Alcohol deaths in young women show 'worrying rise'

Deaths from alcohol-related disease
in young women are rising, contrary
to the overall trend, a study
suggests.
Experts looked at deaths in men and
women of all ages in Glasgow, Liverpool
and Manchester from 1980 to 2011.
They said the results for women born in
the 1970s should be a "warning signal"
about their drinking habits.
They say minimum pricing, shelved this
week as a plan to tackle binge drinking
by the government in England and
Wales, would help address the issue.
Almost 9,000 people die from conditions
related to alcohol each year in the UK.
This study, detailed in the Journal of
Epidemiology and Community Health,
looked at patterns of alcohol-related
mortality in the three cities, which all
have similar patterns of deprivation, poor
health and industrialisation.
It compared trends in alcohol-related
deaths of people born between 1910 and
1979.
Women born in the 1970s started drinking
during the rise of the "ladette culture", say
experts
Overall, men were much more likely to
die from alcohol-related disease than
women - and the age range most
affected was people in their 40s and
50s.
But while rates have plateaued or even
fallen slightly for the majority, that is not
true for the youngest group of women -
those born in the 1970s - for whom the
death rate actually increased in all three
cities.
'Hard to dismiss'
A "snapshot" example cited by the
researchers compares death rates for
women born in different cohorts when
they reached the age of 34.
For those born in the 1950s, it was a
rate of eight per 100,000; for those
born in the 1960s - 14 per 100,000,
while for those born in the 1970s it rose
to 20 per 100,000.
However for men, comparable figures
showed a recent decrease.
For the 1950s cohort it was 22 per
100,000 rising to 38 per 100,000 in the
1960s - but falling to 30 per 100,000
for the 1970s.
Sally Marlow, from the Institute of
Psychiatry at Kings College London, told
BBC Radio 4's Today programme the
report was the first indicator there may
be a "ticking time bomb" of alcohol
problems in women.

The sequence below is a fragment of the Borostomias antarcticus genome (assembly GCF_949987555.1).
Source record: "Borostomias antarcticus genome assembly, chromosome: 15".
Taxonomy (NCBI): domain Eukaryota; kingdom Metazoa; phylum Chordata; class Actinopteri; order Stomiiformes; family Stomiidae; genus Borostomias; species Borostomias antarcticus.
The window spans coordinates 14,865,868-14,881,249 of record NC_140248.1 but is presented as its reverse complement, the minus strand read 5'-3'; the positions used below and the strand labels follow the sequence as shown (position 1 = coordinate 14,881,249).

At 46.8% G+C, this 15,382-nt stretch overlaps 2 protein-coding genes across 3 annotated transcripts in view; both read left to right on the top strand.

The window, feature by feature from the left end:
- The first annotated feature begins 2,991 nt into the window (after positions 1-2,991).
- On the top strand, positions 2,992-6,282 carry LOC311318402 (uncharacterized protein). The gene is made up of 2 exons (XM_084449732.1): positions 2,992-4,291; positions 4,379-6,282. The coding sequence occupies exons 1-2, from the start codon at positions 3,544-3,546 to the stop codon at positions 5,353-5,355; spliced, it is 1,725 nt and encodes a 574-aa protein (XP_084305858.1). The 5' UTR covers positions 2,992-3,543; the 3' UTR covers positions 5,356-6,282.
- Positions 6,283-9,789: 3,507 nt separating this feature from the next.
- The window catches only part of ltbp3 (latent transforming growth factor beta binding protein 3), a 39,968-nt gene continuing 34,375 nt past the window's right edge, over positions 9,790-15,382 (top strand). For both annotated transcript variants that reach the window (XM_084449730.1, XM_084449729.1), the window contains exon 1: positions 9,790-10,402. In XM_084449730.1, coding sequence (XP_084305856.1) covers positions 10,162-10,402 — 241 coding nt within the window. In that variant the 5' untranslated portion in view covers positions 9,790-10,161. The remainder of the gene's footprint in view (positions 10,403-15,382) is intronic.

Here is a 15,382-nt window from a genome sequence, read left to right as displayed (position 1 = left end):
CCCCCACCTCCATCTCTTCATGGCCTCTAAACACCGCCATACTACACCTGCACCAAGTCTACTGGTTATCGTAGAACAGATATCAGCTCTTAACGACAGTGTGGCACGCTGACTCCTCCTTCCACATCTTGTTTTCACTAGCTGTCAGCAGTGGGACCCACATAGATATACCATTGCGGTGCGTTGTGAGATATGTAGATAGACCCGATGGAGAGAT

She said women born in the 1970s
would have started drinking during the
rise of the "ladette culture" in the 1990s.
"We had women very out there,
embracing male behaviours - one of
which was excessive drinking," she said.
She added that women suffer greater
levels of harm than men at lower levels
of drinking, meaning they more
vulnerable to developing alcohol-related
problems such as liver disease.
Writing in the journal, the team led by Dr
Deborah Shipton, said it was "imperative
that this early warning sign is acted
upon".
"Failure to have a policy response to this
new trend may result in the effects of
this increase being played out for
decades to come."
'Cultural influences'
The team behind the report suggests that
cheaper alcohol, which is more widely
available, combined with better
marketing and longer drinking hours will
all have played their part in fuelling the
problem.
Dr Shipton told the BBC it was "a shame"
minimum pricing had been rejected in
England and Wales.
She said it was one measure which
would help tackle the problem, although
it would not address the "deep-rooted
cultural influences at play".
A spokesman for the Department of
Health said the chief medical officer was
currently looking at alchol unit
information to see if it could be made
more helpful to consumers.
He added: "DH spokesperson said: "We
know that more action is needed to raise
awareness of the dangers of alcohol.
"That's why we're banning alcohol sales
below the level of duty plus VAT to are
tackle the worst cases of super cheap
and harmful alcohol, meaning it will no
longer be legal to sell a can of ordinary
lager for less than around 40p.
"We're also strengthening the ban on
irresponsible promotions in pubs and
clubs and challenging industry to
increase its efforts through the
responsibility deal. "
Scotland's government is still committed
to bringing in a minimum price of 50p
per unit.
However the law will not be implemented
until legal proceedings, brought by the
Scotch Whisky Association, are complete.
Northern Ireland is yet to put forward a
specific proposal, although it is reviewing
pricing.